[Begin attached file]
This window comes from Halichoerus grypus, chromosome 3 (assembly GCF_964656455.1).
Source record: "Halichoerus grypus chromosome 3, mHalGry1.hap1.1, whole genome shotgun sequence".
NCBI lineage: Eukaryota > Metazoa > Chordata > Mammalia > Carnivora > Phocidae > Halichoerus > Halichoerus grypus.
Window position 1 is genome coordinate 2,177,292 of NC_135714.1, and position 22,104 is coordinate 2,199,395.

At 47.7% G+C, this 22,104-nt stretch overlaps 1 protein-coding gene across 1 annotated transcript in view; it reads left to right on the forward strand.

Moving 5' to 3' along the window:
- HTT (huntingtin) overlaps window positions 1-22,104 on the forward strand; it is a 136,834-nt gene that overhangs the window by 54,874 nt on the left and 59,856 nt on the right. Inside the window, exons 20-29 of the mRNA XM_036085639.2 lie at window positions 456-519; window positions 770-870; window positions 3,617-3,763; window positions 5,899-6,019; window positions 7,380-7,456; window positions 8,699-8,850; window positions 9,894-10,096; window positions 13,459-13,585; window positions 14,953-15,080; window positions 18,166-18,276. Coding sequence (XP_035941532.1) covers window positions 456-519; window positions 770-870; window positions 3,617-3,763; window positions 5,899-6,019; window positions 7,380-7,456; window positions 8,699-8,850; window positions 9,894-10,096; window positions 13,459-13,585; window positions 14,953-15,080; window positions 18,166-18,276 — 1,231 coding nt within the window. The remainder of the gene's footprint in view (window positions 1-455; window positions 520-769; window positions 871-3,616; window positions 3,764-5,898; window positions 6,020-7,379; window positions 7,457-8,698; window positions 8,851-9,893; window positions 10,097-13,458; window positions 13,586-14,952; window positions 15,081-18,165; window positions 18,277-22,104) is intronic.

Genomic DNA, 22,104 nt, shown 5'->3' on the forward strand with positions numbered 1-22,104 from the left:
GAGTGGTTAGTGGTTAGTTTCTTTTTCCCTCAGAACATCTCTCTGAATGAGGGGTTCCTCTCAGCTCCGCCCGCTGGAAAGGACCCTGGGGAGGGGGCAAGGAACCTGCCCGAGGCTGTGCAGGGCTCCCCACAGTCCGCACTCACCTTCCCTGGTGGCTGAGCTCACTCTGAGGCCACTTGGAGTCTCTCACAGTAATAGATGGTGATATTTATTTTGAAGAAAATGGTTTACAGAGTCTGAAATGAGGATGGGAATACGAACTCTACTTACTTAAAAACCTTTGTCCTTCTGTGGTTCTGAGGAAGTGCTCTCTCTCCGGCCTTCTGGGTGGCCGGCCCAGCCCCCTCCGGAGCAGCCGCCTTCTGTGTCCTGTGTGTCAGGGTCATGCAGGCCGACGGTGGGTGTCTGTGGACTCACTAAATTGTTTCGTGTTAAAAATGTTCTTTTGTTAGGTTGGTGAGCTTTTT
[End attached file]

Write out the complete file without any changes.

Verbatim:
This window comes from Halichoerus grypus, chromosome 3 (assembly GCF_964656455.1).
Source record: "Halichoerus grypus chromosome 3, mHalGry1.hap1.1, whole genome shotgun sequence".
NCBI lineage: Eukaryota > Metazoa > Chordata > Mammalia > Carnivora > Phocidae > Halichoerus > Halichoerus grypus.
Window position 1 is genome coordinate 2,177,292 of NC_135714.1, and position 22,104 is coordinate 2,199,395.

At 47.7% G+C, this 22,104-nt stretch overlaps 1 protein-coding gene across 1 annotated transcript in view; it reads left to right on the forward strand.

Moving 5' to 3' along the window:
- HTT (huntingtin) overlaps window positions 1-22,104 on the forward strand; it is a 136,834-nt gene that overhangs the window by 54,874 nt on the left and 59,856 nt on the right. Inside the window, exons 20-29 of the mRNA XM_036085639.2 lie at window positions 456-519; window positions 770-870; window positions 3,617-3,763; window positions 5,899-6,019; window positions 7,380-7,456; window positions 8,699-8,850; window positions 9,894-10,096; window positions 13,459-13,585; window positions 14,953-15,080; window positions 18,166-18,276. Coding sequence (XP_035941532.1) covers window positions 456-519; window positions 770-870; window positions 3,617-3,763; window positions 5,899-6,019; window positions 7,380-7,456; window positions 8,699-8,850; window positions 9,894-10,096; window positions 13,459-13,585; window positions 14,953-15,080; window positions 18,166-18,276 — 1,231 coding nt within the window. The remainder of the gene's footprint in view (window positions 1-455; window positions 520-769; window positions 871-3,616; window positions 3,764-5,898; window positions 6,020-7,379; window positions 7,457-8,698; window positions 8,851-9,893; window positions 10,097-13,458; window positions 13,586-14,952; window positions 15,081-18,165; window positions 18,277-22,104) is intronic.

Genomic DNA, 22,104 nt, shown 5'->3' on the forward strand with positions numbered 1-22,104 from the left:
GAGTGGTTAGTGGTTAGTTTCTTTTTCCCTCAGAACATCTCTCTGAATGAGGGGTTCCTCTCAGCTCCGCCCGCTGGAAAGGACCCTGGGGAGGGGGCAAGGAACCTGCCCGAGGCTGTGCAGGGCTCCCCACAGTCCGCACTCACCTTCCCTGGTGGCTGAGCTCACTCTGAGGCCACTTGGAGTCTCTCACAGTAATAGATGGTGATATTTATTTTGAAGAAAATGGTTTACAGAGTCTGAAATGAGGATGGGAATACGAACTCTACTTACTTAAAAACCTTTGTCCTTCTGTGGTTCTGAGGAAGTGCTCTCTCTCCGGCCTTCTGGGTGGCCGGCCCAGCCCCCTCCGGAGCAGCCGCCTTCTGTGTCCTGTGTGTCAGGGTCATGCAGGCCGACGGTGGGTGTCTGTGGACTCACTAAATTGTTTCGTGTTAAAAATGTTCTTTTGTTAGGTTGGTGAGCTTTTT